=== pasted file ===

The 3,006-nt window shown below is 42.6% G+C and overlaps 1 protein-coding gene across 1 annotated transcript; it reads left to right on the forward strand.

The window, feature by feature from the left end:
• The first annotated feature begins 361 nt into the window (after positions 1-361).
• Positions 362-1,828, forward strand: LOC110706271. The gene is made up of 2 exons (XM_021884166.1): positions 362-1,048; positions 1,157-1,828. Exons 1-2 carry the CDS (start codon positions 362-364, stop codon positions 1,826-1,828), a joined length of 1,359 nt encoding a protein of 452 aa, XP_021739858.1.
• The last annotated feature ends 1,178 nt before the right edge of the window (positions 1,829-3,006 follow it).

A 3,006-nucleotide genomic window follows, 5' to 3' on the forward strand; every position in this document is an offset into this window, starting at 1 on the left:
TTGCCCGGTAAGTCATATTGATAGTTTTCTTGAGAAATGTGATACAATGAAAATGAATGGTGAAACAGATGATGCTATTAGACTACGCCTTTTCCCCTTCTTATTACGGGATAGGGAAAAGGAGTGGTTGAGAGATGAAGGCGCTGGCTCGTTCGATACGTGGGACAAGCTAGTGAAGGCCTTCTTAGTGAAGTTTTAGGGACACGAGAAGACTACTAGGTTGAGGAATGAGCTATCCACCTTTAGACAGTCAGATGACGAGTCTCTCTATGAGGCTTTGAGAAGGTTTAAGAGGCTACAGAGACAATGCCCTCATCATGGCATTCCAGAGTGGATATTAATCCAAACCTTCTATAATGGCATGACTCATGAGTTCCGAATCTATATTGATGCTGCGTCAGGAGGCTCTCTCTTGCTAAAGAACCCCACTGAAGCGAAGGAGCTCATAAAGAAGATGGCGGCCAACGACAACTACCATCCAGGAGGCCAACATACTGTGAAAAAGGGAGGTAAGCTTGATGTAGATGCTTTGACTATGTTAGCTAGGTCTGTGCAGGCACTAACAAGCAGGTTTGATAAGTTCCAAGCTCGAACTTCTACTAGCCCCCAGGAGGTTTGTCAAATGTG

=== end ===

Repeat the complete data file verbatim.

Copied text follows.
The 3,006-nt window shown below is 42.6% G+C and overlaps 1 protein-coding gene across 1 annotated transcript; it reads left to right on the forward strand.

The window, feature by feature from the left end:
• The first annotated feature begins 361 nt into the window (after positions 1-361).
• Positions 362-1,828, forward strand: LOC110706271. The gene is made up of 2 exons (XM_021884166.1): positions 362-1,048; positions 1,157-1,828. Exons 1-2 carry the CDS (start codon positions 362-364, stop codon positions 1,826-1,828), a joined length of 1,359 nt encoding a protein of 452 aa, XP_021739858.1.
• The last annotated feature ends 1,178 nt before the right edge of the window (positions 1,829-3,006 follow it).

A 3,006-nucleotide genomic window follows, 5' to 3' on the forward strand; every position in this document is an offset into this window, starting at 1 on the left:
TTGCCCGGTAAGTCATATTGATAGTTTTCTTGAGAAATGTGATACAATGAAAATGAATGGTGAAACAGATGATGCTATTAGACTACGCCTTTTCCCCTTCTTATTACGGGATAGGGAAAAGGAGTGGTTGAGAGATGAAGGCGCTGGCTCGTTCGATACGTGGGACAAGCTAGTGAAGGCCTTCTTAGTGAAGTTTTAGGGACACGAGAAGACTACTAGGTTGAGGAATGAGCTATCCACCTTTAGACAGTCAGATGACGAGTCTCTCTATGAGGCTTTGAGAAGGTTTAAGAGGCTACAGAGACAATGCCCTCATCATGGCATTCCAGAGTGGATATTAATCCAAACCTTCTATAATGGCATGACTCATGAGTTCCGAATCTATATTGATGCTGCGTCAGGAGGCTCTCTCTTGCTAAAGAACCCCACTGAAGCGAAGGAGCTCATAAAGAAGATGGCGGCCAACGACAACTACCATCCAGGAGGCCAACATACTGTGAAAAAGGGAGGTAAGCTTGATGTAGATGCTTTGACTATGTTAGCTAGGTCTGTGCAGGCACTAACAAGCAGGTTTGATAAGTTCCAAGCTCGAACTTCTACTAGCCCCCAGGAGGTTTGTCAAATGTG